Air India's distress sale of 5 new Boeings under CAG lens

The Comptroller and Auditor General (CAG) of India is reported to have initiated an audit query into Air India's distress sale of five new Boeing 777s, at a throwaway price, even as the government on Monday denied any irregularities in the mega aircraft purchase order by Air India.

A Mail Today report has now quoted a senior CAG official as saying that the CAG Mumbai office had sent the query on the distress sale of the five aircraft to the AI management at its headquarters in Mumbai.

The CAG has also alerted the aviation ministry on the issue as it exercises administrative control over the national carrier, he added.

The distress sale of the five Boeings to Abu Dhabi-based Etihad Airways was made at one-third of the listed price, according to reports published last April by Mail Today.

According to its reports first published on 19 April and 30 April 2014, the Boeings, which were purchased at a staggering Rs1,300 crore apiece, were expected to serve AI for 25 years.

The airline had ordered 111 aircraft in 2005-06, during the period of the first term of the UPA government and the order has been the subject of much criticism by opposition parties.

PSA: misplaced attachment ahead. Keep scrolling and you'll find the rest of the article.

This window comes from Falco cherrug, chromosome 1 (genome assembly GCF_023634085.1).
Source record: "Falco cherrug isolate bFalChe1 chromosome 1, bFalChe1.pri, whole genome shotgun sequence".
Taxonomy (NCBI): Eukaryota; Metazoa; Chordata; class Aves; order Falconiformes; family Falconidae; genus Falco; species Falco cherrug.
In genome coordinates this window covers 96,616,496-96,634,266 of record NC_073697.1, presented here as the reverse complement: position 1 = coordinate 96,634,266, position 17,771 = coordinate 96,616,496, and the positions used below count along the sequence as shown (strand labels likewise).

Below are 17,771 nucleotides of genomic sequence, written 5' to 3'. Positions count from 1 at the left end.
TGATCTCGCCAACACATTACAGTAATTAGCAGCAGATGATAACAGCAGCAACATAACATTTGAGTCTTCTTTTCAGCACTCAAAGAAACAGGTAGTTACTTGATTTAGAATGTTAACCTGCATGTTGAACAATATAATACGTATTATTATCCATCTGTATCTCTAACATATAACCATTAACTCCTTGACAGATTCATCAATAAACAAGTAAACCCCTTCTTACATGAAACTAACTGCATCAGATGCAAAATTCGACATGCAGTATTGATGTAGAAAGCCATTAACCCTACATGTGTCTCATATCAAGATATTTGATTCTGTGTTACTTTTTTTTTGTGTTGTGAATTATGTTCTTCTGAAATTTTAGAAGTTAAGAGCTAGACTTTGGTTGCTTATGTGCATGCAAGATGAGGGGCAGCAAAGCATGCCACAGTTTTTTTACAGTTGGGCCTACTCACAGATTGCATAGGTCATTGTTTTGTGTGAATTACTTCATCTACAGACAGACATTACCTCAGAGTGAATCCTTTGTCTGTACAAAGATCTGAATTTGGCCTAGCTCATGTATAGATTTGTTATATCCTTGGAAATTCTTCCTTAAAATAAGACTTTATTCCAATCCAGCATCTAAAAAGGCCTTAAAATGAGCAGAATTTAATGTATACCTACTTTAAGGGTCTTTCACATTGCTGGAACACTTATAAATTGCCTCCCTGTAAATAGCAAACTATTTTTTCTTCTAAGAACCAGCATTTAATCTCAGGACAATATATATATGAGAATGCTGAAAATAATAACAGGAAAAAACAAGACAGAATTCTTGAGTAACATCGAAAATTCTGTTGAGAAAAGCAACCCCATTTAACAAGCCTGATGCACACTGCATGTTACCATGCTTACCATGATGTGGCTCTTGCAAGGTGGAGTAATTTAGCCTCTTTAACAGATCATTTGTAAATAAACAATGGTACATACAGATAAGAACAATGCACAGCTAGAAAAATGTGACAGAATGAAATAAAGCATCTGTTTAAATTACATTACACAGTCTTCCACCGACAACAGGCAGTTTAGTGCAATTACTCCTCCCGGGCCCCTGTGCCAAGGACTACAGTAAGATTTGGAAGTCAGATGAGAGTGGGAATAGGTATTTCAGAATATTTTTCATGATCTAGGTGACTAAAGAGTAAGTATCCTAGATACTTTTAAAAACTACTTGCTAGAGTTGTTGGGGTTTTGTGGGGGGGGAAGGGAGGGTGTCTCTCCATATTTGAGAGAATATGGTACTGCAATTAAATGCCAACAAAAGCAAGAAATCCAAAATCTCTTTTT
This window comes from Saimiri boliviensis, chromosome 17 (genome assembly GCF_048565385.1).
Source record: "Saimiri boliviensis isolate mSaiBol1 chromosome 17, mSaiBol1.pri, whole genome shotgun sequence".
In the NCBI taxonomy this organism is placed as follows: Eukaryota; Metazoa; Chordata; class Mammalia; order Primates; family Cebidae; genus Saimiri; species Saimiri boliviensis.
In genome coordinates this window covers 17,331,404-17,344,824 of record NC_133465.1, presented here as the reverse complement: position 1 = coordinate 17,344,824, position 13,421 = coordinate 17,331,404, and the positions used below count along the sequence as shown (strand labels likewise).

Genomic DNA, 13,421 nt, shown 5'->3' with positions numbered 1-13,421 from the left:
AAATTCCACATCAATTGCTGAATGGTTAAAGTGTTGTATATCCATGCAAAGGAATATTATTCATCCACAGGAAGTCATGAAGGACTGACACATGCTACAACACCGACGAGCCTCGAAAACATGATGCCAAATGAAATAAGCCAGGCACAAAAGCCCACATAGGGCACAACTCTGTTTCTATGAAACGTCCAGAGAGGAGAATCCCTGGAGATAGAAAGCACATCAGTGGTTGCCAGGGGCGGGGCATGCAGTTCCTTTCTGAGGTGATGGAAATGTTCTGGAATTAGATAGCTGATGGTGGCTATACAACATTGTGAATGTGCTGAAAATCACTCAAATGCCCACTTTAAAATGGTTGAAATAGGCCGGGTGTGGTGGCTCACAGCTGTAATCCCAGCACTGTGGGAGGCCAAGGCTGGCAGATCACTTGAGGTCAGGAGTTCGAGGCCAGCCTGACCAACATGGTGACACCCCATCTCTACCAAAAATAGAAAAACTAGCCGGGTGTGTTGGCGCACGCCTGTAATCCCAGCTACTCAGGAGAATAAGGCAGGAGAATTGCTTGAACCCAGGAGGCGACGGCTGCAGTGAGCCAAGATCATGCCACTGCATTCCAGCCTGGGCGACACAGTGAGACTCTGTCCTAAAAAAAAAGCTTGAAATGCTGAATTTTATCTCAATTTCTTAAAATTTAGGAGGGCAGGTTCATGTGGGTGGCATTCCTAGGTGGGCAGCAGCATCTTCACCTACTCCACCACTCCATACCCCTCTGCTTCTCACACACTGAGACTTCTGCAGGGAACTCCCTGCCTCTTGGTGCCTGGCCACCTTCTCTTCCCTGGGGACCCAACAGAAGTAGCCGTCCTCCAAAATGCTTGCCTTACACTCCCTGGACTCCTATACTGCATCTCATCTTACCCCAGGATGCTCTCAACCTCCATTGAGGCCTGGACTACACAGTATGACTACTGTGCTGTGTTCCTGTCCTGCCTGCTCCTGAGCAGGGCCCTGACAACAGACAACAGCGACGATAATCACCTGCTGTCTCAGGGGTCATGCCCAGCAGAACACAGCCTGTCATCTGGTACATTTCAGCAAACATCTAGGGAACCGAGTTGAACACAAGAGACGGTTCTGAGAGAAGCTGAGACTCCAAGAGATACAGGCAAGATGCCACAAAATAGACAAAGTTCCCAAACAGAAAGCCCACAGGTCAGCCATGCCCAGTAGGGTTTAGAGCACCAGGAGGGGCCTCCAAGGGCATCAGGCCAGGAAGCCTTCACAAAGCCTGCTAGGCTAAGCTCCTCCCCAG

That single order has been blamed for the subsequent decline of the national airline into deep losses.

Former CAG Vinod Rai's book, Not Just an Accountant: The Diary of the Nations Conscience Keeper published last September, had also stated that an enquiry into the issue was needed.

"If the above statements (in Mail Today) are true, why did we make the purchases and within five years of the delivery of the aircraft, sell them at roughly Rs427 crore each to Etihad Airways after having purchased them in 2005 for Rs1,300 per aircraft? How did our assessment go so horribly wrong? Have we held those responsible accountable? Indeed, will we ever be able to so? When will we learn from our mistakes?" Rai had said at that time.

The Modi government, however, denied any irregularity in the huge order even though the CAG report in 2011-12 had alleged several irregularities in the order.

The order is also under probe by the CBI.

"These Boeing 777 aircraft should not have been bought in the first place. Air India did not require them and it was a case of over-ordering," the report cited former AI executive director Jeetendra Bhargava as saying.

AI had then stated that the long-range Boeing 777s were not fuel efficient and that it was losing money on its overseas flights. However, other airlines, including Etihad, continue to operate these planes.